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Honesly the mystery meat (me at byproduct) in fancy feast is more concerning than the fish. I don't buy anything with unspecified meats in it.

Indy eats salmon food (perfomatrin ultra)on a daily basis and is perfectly fine. I think its only an issue if your cat has a sensitivity to fish but when in doubt ask your vet.
 

daftcat75

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Honesly the mystery meat (me at byproduct) in fancy feast is more concerning than the fish. I don't buy anything with unspecified meats in it.

Indy eats salmon food (perfomatrin ultra)on a daily basis and is perfectly fine. I think its only an issue if your cat has a sensitivity to fish but when in doubt ask your vet.
Byproducts aren't a dirty word. To a cat, there's no such thing as meat byproducts. They'll eat it all. Except maybe the digestive tract which is not included in what can be used in byproducts.

AAFCO does have regulations about what can go into cat food and what can be called byproducts.

As this website says,
Byproducts - AAFCO.
Essentially, a byproduct is what is left over after the intended product has been made. In the case of animal feeds, including pet foods, it’s often the excess materials left over after processing human foods.
Taken together with what can and cannot go into cat food, it essentially means unnamed organs. Instead of saying giblets, they say byproducts. It isn't "lips and buttholes" (as my brother would put it.)

My last cat, Krista, she ate salmon and brown rice kibble for a dozen years. It wasn't until she was nearly thirteen that she started to have problems with it. I can't tell you that she wouldn't have developed IBD on another commercial food. Personally, I like the idea of Fancy Feast which is a lot closer to the ideal cat food recipe of "meat, moisture, organs, and supplements" (preferably in that order, and byproducts counts as organs) than the kibble she ate or the junky prescription food my current cat, Betty is eating. Much as I'd like her to eat Fancy Feast, she likes her junky prescription food. And it seems to agree with her (most of the time.)

In other words, if fish is bad, it may take a lifetime to prove that out. Then again, every cat is different. If you have reservations about fish, rotate it with non-fish flavors. Fancy Feast Classic pate in the Turkey with giblets flavor is one that doesn't include fish.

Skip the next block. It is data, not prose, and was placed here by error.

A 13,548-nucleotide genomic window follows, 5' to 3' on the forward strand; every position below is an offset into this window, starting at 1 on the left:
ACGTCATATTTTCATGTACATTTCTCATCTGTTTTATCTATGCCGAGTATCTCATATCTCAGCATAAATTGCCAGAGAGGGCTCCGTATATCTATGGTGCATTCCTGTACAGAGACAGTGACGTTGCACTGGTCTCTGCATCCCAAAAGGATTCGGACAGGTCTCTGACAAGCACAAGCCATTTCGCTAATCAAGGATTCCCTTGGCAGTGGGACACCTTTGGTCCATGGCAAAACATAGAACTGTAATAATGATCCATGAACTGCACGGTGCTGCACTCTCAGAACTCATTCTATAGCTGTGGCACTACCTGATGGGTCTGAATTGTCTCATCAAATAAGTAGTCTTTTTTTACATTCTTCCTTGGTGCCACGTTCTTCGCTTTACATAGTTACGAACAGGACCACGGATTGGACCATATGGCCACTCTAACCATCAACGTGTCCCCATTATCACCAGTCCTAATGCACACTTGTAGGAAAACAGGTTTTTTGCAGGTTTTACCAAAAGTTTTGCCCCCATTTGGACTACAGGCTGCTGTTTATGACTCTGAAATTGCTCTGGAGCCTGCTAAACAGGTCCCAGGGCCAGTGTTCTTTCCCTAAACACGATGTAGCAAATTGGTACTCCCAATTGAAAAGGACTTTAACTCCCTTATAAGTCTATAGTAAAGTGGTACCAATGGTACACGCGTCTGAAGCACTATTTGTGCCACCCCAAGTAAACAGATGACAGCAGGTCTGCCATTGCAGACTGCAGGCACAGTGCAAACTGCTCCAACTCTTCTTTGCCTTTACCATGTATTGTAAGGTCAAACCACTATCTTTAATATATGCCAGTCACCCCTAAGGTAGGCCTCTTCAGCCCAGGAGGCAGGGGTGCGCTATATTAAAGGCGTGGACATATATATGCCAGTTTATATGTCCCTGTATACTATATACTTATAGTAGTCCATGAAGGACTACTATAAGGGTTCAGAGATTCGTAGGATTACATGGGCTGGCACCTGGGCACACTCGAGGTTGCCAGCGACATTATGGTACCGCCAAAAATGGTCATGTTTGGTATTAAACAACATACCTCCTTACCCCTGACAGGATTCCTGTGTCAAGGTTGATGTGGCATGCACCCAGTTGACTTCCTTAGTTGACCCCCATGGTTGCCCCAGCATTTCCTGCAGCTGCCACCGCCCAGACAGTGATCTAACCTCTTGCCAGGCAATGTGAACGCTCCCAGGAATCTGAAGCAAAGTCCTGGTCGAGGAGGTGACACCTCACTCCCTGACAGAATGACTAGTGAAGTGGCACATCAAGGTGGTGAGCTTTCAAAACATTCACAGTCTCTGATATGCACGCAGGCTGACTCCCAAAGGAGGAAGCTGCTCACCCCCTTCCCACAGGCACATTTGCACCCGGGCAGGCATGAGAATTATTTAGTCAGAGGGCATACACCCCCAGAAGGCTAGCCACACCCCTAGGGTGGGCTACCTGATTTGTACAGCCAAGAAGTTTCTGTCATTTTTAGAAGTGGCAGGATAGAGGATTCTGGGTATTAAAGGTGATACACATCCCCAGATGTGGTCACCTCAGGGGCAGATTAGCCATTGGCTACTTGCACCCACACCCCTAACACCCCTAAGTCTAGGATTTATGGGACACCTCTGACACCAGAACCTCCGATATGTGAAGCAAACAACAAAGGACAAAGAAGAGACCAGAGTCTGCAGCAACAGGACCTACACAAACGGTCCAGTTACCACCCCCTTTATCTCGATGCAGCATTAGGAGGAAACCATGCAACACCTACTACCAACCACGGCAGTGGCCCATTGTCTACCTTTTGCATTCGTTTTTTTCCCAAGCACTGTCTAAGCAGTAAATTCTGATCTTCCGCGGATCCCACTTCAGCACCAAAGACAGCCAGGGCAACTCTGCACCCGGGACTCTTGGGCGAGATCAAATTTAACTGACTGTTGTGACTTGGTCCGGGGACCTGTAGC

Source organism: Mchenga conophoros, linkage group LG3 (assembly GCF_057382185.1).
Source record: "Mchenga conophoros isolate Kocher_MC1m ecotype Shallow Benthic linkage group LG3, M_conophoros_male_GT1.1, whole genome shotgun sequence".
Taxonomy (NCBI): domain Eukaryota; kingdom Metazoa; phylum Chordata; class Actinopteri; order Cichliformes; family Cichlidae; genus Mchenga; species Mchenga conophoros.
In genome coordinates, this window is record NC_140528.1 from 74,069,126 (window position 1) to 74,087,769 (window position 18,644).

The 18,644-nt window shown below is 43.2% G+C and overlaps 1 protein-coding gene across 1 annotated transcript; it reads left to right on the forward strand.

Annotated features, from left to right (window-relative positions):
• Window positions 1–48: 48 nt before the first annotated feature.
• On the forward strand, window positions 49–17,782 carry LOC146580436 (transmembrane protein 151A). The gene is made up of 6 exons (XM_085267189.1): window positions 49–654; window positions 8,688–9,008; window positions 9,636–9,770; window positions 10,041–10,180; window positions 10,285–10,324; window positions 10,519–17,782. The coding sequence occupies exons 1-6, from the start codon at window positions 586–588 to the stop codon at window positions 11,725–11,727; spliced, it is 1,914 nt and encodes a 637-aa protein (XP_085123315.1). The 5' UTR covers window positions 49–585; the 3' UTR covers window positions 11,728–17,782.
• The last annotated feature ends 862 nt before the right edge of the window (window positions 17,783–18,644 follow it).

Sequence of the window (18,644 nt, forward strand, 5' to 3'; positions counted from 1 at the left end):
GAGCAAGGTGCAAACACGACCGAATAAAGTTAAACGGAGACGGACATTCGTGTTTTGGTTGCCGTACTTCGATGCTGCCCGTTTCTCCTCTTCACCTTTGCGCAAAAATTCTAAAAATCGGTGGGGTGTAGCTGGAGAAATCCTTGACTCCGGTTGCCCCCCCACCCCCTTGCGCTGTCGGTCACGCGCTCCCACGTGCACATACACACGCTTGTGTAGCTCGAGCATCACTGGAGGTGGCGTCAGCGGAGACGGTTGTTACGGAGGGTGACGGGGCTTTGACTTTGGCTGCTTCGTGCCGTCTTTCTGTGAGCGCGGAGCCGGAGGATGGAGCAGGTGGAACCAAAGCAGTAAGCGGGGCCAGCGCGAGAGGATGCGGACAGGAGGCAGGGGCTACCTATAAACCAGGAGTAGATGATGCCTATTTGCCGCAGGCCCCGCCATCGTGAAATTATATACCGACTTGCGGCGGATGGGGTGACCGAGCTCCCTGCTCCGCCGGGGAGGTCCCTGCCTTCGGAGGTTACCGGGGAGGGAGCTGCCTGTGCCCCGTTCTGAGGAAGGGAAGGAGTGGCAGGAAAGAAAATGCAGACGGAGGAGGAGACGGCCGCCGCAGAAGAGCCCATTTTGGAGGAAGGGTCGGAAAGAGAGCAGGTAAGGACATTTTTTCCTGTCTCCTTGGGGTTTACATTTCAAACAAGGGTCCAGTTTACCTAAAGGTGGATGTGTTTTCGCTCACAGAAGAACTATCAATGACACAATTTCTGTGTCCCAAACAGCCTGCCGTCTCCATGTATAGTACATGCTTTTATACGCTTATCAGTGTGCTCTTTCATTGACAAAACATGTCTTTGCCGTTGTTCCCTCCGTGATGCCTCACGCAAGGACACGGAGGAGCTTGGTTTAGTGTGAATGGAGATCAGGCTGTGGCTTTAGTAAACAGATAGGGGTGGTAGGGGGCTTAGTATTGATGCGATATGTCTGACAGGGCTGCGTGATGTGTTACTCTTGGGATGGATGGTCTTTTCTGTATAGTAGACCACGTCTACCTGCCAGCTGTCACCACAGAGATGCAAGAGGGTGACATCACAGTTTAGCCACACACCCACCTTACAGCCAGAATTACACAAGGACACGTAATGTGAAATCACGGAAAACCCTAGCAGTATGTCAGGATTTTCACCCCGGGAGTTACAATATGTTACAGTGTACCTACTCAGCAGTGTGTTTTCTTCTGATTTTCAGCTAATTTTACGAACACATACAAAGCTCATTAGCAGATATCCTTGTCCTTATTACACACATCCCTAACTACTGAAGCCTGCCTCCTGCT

gitabooks

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I don't think fish in itself is bad, but you have to consider that feeding something every day means the cat is being exposed to whatever is in it daily. There is a concern of pollutants, contaminants, and even natural enzymes and fatty acids that can lead to issues.

In the wild, the only species of cat that is known to regularly eat fish is the Fishing Cat. And the species of fish definitely matters. Otherwise, rodents, birds, lizards, and insects make up the majority of most cats' diet.

I'm not a big fan of fish myself. I think it smells bad first off :lol: and I always manage to get it on my hands or shirt when feeding cats. I am willing to give Salmon treats and Salmon flavored cat food to my girlie sometimes, but I usually stick to poultry because that is what she does well on (she has IBD).

As far as fish concerns here are some of the things I've heard (not sure how true all of them are):
- Fish is one of the most common allergens for cats (along with chicken and beef)
- Fish may be treated with multiple preservatives (ethoyxquin, etc)
- Some fish may have dye in them (such as salmon) to color their meat
- There may be a link between fish and hyperthyroidism (an unfortunately common disease in older cats that has been rising in frequency in the last 50 years or so). It is thought that the high PBDE chemical level in some fish may be the reason, as PBDE is associated with the disease in cats.
- Fish based foods may be high in phosphorus (hard on cats with kidney disease) and magnesium (hard on cats with urinary tract issues)
- Fish can be high in contaminants (an issue in many species that live in the water where contaminants tend to drain and build up in predatory species), including heavy metals (I heard of one cat food that actually tests their fish for mercury but many fish can be high in it), pesticides, microplastics, etc.
- Fish based foods and toppers without supplements can lead to nutritional deficiencies (though so can white meat chicken, etc).
- Fish can be "addictive" to cats and lead to them not wanting to eat other foods.
- Raw fish can lead to thiamine deficiency in animals due to an enzyme in certain fish that breaks down thiamine. This is often seen in fish eating species like Mink who are fed too many raw fish.